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Detection and identification of gastrointestinal microsporidia using non-invasive techniques.
  1. G D Corcoran,
  2. D G Tovey,
  3. A H Moody,
  4. P L Chiodini
  1. Department of Clinical Parasitology, Hospital for Tropical Diseases, London.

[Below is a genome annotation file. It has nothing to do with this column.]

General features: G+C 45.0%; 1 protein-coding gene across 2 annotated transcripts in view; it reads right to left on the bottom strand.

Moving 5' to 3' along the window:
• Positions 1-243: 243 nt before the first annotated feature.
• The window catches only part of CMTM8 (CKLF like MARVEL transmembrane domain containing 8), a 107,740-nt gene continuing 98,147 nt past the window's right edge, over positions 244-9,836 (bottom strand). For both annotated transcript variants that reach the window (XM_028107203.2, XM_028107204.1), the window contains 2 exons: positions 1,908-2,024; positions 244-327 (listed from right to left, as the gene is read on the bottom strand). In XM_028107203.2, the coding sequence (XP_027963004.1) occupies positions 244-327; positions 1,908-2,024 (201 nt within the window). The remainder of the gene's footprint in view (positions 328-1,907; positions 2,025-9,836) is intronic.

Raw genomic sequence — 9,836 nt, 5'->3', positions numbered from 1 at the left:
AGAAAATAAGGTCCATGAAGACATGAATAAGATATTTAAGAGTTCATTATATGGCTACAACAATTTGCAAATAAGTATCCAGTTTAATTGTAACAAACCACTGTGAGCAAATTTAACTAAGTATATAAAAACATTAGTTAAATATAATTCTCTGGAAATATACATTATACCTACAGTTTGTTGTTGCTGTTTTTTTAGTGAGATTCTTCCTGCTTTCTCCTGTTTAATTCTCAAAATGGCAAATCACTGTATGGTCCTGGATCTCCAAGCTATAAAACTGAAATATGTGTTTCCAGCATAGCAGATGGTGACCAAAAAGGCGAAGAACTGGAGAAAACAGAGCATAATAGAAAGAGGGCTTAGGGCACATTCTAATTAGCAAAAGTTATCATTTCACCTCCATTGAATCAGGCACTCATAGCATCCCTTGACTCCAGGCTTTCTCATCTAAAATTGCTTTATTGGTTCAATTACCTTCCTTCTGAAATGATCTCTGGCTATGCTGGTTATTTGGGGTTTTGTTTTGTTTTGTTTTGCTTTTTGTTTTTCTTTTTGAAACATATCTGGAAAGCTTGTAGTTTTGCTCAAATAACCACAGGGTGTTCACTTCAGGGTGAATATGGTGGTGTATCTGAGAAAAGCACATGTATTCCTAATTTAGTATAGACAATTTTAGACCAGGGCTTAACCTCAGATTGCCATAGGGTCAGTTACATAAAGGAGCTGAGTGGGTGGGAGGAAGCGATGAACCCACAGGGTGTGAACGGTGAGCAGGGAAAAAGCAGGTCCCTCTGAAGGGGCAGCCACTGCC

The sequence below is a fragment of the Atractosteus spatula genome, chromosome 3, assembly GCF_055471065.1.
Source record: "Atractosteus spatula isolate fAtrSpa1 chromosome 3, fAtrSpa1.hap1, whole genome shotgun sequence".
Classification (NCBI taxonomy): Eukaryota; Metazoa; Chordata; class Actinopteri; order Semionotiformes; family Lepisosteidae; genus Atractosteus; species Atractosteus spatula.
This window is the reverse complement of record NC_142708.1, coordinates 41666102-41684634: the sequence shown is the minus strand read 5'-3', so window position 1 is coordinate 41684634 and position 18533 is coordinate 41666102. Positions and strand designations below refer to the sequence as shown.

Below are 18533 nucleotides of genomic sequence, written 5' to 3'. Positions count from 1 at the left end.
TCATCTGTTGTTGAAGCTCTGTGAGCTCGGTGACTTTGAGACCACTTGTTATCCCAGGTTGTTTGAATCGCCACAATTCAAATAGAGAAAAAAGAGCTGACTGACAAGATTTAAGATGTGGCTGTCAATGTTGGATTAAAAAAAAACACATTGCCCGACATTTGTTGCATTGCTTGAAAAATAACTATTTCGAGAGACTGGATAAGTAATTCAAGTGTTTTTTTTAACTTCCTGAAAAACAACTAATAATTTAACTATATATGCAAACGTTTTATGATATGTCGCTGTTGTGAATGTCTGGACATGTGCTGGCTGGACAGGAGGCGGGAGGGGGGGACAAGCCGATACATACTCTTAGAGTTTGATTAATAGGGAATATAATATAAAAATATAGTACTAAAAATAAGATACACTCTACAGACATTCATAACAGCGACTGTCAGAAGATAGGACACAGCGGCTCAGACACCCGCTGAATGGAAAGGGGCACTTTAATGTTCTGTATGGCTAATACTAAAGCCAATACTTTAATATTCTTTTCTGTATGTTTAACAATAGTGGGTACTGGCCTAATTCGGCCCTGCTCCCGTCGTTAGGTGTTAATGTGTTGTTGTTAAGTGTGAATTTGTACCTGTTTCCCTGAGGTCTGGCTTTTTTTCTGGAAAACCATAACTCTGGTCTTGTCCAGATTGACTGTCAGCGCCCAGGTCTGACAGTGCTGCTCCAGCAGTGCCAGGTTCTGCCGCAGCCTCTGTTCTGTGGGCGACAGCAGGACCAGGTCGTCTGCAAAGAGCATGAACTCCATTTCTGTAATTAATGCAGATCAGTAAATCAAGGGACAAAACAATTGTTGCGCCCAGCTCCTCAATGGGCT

AIMS--To detect enteric microsporidia in faecal specimens from patients with the acquired immunodeficiency syndrome (AIDS), and to identify the spores to species level without using invasive procedures. METHODS--Formalised faecal preparations were examined using a modification of the strong trichrome staining method to demonstrate microsporidian spores. Six positive specimens were prepared for electron microscopy by emulsification and separation using a 9% Ficoll gradient. RESULTS--The modified staining technique readily identified microsporidian spores. Spores of different species showed variation in size. Identification using electron microscopy was successful for five of the six positive specimens examined. It was unsuccessful for one specimen in which spores were less abundant on initial staining. CONCLUSIONS--The modified strong trichrome staining method is a useful way of detecting spores of intestinal microsporidia in faecal specimens. Variation in spore size may permit provisional identification by light microscopy. Electron microscopic examination of faecal preparations is useful for identifying spores to species level.

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